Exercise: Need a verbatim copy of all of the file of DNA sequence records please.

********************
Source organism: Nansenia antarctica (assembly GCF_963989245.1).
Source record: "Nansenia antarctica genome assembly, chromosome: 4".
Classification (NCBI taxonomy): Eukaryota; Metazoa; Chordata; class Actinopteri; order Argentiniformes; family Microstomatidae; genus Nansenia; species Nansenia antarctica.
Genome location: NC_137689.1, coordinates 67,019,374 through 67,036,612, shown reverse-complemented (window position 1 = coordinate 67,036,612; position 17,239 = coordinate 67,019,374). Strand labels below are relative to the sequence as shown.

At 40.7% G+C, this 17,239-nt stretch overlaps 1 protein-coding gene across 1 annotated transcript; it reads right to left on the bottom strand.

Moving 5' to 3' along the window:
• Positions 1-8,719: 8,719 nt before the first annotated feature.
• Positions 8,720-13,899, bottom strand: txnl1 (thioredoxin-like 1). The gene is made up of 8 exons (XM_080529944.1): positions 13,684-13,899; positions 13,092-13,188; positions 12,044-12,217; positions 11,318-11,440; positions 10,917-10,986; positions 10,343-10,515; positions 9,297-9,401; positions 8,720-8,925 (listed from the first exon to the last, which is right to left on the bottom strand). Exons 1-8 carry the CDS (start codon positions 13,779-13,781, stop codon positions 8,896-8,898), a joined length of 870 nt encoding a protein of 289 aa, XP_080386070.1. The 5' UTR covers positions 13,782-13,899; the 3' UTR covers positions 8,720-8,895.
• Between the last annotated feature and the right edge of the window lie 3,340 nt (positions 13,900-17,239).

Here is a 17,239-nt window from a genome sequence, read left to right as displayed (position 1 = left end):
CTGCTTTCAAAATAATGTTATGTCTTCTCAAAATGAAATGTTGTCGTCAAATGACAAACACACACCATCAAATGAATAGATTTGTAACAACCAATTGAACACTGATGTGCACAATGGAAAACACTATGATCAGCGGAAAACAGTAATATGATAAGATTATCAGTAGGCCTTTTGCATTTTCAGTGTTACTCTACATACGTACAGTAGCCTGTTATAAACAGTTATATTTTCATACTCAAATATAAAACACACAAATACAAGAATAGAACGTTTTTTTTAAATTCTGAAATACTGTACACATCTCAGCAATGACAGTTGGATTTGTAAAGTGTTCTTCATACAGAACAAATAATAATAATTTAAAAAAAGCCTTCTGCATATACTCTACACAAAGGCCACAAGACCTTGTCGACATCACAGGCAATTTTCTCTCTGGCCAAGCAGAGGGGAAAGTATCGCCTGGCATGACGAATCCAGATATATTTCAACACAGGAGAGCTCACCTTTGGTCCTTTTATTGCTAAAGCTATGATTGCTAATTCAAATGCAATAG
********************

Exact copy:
Source organism: Nansenia antarctica (assembly GCF_963989245.1).
Source record: "Nansenia antarctica genome assembly, chromosome: 4".
Classification (NCBI taxonomy): Eukaryota; Metazoa; Chordata; class Actinopteri; order Argentiniformes; family Microstomatidae; genus Nansenia; species Nansenia antarctica.
Genome location: NC_137689.1, coordinates 67,019,374 through 67,036,612, shown reverse-complemented (window position 1 = coordinate 67,036,612; position 17,239 = coordinate 67,019,374). Strand labels below are relative to the sequence as shown.

At 40.7% G+C, this 17,239-nt stretch overlaps 1 protein-coding gene across 1 annotated transcript; it reads right to left on the bottom strand.

Moving 5' to 3' along the window:
• Positions 1-8,719: 8,719 nt before the first annotated feature.
• Positions 8,720-13,899, bottom strand: txnl1 (thioredoxin-like 1). The gene is made up of 8 exons (XM_080529944.1): positions 13,684-13,899; positions 13,092-13,188; positions 12,044-12,217; positions 11,318-11,440; positions 10,917-10,986; positions 10,343-10,515; positions 9,297-9,401; positions 8,720-8,925 (listed from the first exon to the last, which is right to left on the bottom strand). Exons 1-8 carry the CDS (start codon positions 13,779-13,781, stop codon positions 8,896-8,898), a joined length of 870 nt encoding a protein of 289 aa, XP_080386070.1. The 5' UTR covers positions 13,782-13,899; the 3' UTR covers positions 8,720-8,895.
• Between the last annotated feature and the right edge of the window lie 3,340 nt (positions 13,900-17,239).

Here is a 17,239-nt window from a genome sequence, read left to right as displayed (position 1 = left end):
CTGCTTTCAAAATAATGTTATGTCTTCTCAAAATGAAATGTTGTCGTCAAATGACAAACACACACCATCAAATGAATAGATTTGTAACAACCAATTGAACACTGATGTGCACAATGGAAAACACTATGATCAGCGGAAAACAGTAATATGATAAGATTATCAGTAGGCCTTTTGCATTTTCAGTGTTACTCTACATACGTACAGTAGCCTGTTATAAACAGTTATATTTTCATACTCAAATATAAAACACACAAATACAAGAATAGAACGTTTTTTTTAAATTCTGAAATACTGTACACATCTCAGCAATGACAGTTGGATTTGTAAAGTGTTCTTCATACAGAACAAATAATAATAATTTAAAAAAAGCCTTCTGCATATACTCTACACAAAGGCCACAAGACCTTGTCGACATCACAGGCAATTTTCTCTCTGGCCAAGCAGAGGGGAAAGTATCGCCTGGCATGACGAATCCAGATATATTTCAACACAGGAGAGCTCACCTTTGGTCCTTTTATTGCTAAAGCTATGATTGCTAATTCAAATGCAATAG